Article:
Single Parenting Isn’t a ‘Dangerous Concept for Society’
On Friday, during a hearing, Justice N Kirubakaran, of the Madras High Court, remarked that single parenting is a “dangerous concept for society,” reported Times of India.
From the TOI report and others, it appears Kirubakaran was attempting to note that lack of parental affection could result in negative behavior that threatens the moral fabric of society. The antidote, parental affection, must come from both mother and father, he argued; one cannot compensate for the lack of the other.
It’s unclear what this statement had to do with the hearing, which was a contempt petition against the Ministry of Women and Child Development for failing to comply with a court ruling to combat child abuse and spread awareness around crimes against children; a best guess is that Kirubakaran was looking for an excuse to weigh in on the changing nature of Indian families (from joint, to include nuclear and — gasp — single-parent families) and his disapproval thereof.
We won’t argue the importance of parents; it’s a given that parents, regardless of gender, are important in a child’s life. And we’ll only note in passing how insulting that statement is to any parent whose spouse is deceased, who must work through their own grief and shoulder responsibilities they likely never expected to navigate alone.
Instead, let’s just focus on how patently false Kirubakaran’s statement is.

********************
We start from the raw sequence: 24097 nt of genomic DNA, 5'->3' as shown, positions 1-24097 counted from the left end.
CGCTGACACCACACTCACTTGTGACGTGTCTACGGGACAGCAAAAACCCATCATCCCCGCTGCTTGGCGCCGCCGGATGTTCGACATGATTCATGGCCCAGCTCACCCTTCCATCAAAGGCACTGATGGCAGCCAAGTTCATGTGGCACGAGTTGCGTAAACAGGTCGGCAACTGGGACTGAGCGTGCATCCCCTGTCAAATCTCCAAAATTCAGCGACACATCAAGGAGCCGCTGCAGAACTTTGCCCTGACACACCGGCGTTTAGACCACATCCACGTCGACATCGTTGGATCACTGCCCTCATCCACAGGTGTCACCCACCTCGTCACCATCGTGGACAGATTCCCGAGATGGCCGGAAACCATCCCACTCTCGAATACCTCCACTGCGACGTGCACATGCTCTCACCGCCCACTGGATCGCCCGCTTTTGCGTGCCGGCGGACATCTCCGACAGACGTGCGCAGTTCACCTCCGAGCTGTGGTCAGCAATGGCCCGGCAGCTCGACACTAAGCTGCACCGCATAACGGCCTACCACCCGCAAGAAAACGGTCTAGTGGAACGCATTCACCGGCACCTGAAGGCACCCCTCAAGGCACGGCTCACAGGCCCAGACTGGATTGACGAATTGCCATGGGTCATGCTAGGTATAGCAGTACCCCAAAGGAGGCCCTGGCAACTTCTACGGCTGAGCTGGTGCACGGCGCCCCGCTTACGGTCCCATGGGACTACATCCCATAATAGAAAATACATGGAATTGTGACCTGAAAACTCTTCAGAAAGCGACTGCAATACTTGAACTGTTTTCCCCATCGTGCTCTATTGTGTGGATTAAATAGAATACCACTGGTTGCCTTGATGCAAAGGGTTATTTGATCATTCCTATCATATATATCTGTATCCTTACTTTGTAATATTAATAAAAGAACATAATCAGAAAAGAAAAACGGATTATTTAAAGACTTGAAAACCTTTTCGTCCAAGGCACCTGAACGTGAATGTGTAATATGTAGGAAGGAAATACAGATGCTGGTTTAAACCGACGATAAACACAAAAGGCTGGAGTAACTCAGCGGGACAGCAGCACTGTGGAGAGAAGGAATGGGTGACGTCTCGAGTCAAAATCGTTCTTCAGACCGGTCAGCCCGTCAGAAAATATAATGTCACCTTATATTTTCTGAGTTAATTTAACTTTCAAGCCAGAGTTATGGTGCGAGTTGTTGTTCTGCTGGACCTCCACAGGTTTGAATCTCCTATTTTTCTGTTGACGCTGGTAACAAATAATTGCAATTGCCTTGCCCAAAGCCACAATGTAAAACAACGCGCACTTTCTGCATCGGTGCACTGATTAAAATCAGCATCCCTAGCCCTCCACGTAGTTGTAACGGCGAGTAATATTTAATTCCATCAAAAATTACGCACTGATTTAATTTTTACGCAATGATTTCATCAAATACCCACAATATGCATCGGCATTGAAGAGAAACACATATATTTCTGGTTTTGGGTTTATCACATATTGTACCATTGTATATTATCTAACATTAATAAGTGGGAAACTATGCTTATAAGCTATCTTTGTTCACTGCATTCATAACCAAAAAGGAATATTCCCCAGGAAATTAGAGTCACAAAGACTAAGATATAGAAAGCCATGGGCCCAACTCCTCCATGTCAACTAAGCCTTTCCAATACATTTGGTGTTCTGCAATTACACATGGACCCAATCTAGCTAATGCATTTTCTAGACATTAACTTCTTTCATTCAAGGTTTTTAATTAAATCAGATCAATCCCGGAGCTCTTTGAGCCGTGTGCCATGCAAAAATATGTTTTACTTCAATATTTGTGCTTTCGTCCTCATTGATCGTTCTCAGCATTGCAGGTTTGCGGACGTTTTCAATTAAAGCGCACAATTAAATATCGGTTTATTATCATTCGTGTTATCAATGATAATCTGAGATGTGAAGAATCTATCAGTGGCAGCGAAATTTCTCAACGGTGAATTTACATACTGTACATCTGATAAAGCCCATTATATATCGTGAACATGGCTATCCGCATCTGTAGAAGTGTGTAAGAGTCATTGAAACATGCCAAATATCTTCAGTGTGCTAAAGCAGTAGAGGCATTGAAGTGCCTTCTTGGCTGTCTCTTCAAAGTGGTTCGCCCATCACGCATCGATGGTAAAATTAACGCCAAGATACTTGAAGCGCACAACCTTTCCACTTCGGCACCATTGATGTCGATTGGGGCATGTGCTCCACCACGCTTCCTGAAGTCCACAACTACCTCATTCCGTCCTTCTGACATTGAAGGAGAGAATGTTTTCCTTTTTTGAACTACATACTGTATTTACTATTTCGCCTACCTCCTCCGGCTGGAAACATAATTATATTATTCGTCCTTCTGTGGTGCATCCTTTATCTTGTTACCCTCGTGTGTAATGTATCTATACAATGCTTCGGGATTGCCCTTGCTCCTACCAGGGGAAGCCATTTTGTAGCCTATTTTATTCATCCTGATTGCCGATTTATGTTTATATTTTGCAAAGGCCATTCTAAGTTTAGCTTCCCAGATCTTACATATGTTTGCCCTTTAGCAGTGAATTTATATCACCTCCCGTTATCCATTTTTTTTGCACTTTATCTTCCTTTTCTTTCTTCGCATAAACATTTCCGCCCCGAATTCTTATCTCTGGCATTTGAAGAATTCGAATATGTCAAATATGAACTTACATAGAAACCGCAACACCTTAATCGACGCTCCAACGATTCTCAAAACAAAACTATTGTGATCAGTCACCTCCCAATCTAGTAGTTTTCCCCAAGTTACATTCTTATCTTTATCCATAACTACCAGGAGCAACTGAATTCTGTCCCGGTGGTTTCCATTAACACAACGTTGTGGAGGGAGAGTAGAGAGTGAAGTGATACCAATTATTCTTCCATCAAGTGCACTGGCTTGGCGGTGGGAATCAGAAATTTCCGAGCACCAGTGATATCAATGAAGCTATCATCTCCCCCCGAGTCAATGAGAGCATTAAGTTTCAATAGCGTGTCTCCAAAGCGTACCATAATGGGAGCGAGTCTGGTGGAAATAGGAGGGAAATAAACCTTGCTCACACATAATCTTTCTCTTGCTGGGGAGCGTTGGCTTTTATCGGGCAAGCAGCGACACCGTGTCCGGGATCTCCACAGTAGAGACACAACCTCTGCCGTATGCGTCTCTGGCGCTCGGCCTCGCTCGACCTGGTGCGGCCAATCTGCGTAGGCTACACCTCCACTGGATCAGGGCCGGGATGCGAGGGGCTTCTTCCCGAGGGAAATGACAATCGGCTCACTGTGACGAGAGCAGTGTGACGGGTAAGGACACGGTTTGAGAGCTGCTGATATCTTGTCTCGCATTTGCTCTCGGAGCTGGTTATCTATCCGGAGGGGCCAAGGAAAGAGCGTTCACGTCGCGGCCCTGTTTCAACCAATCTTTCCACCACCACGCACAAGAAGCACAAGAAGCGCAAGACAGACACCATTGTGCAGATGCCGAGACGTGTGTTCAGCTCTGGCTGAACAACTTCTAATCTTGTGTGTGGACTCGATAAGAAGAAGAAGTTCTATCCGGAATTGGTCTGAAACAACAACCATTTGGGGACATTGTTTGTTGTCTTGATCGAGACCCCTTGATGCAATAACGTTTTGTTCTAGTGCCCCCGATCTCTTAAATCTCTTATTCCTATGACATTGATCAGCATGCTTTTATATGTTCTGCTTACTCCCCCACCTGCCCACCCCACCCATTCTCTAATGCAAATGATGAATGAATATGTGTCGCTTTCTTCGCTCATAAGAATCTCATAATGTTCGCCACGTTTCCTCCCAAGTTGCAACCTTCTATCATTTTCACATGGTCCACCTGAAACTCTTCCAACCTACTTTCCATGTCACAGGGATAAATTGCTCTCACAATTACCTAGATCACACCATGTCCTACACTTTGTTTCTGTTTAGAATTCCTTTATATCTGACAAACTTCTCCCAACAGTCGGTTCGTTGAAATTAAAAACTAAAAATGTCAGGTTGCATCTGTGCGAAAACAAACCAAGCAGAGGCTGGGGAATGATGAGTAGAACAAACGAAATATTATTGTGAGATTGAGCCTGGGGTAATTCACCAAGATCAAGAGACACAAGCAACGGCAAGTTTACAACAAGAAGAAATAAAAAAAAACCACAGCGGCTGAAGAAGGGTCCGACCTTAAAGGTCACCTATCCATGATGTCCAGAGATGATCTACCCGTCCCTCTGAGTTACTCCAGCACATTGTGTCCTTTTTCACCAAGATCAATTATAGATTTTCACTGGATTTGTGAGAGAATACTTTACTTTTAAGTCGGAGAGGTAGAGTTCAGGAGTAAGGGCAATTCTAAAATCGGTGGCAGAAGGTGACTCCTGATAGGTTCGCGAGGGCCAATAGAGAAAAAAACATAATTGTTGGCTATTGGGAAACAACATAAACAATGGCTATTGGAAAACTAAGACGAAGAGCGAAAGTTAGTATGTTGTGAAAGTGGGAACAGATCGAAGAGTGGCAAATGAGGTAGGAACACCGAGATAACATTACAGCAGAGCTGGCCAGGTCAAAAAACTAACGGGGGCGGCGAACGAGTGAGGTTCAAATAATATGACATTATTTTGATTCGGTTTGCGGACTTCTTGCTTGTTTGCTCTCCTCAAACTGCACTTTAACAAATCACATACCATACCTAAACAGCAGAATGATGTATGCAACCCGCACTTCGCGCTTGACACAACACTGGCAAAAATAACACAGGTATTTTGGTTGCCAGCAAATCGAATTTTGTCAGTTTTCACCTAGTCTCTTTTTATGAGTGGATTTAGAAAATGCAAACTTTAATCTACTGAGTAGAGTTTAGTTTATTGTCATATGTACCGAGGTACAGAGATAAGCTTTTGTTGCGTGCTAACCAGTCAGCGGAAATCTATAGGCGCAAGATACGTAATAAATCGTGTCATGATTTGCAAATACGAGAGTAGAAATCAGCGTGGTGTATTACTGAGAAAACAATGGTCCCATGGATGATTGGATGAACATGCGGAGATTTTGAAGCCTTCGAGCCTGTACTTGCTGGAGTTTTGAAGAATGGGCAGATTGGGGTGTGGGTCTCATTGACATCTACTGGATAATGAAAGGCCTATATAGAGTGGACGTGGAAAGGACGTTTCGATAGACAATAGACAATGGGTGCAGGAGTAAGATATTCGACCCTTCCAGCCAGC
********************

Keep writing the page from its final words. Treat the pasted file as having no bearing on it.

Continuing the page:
Single-parenting is not a dangerous concept for society. There is no legitimate evidence that single-parenting leads to the kind of asocial, presumably criminal, behavior that Kirubakaran suggests. In fact, it’s arguably better for children to be raised by one parent, if the alternative is to be exposed to chronic conflict or abuse (directly or vicariously) when the other parent is in the picture. Which suggests Kirubakaran’s comments speak more toward an outdated bias against divorce, than it does to concern for children’s well-being.
The truth is parenting is never single. The old adage that it takes a village to raise a child is true. Parents — whether married, committed partners, or single — are supported by family members, nannies, day care workers, friends, co-workers, teachers and more to make sure their child is loved and learns and grows appropriately and safely. The stigma that prevents single parents in India from tapping into a broad network of support is what is dangerous for society, not the act of single parenting.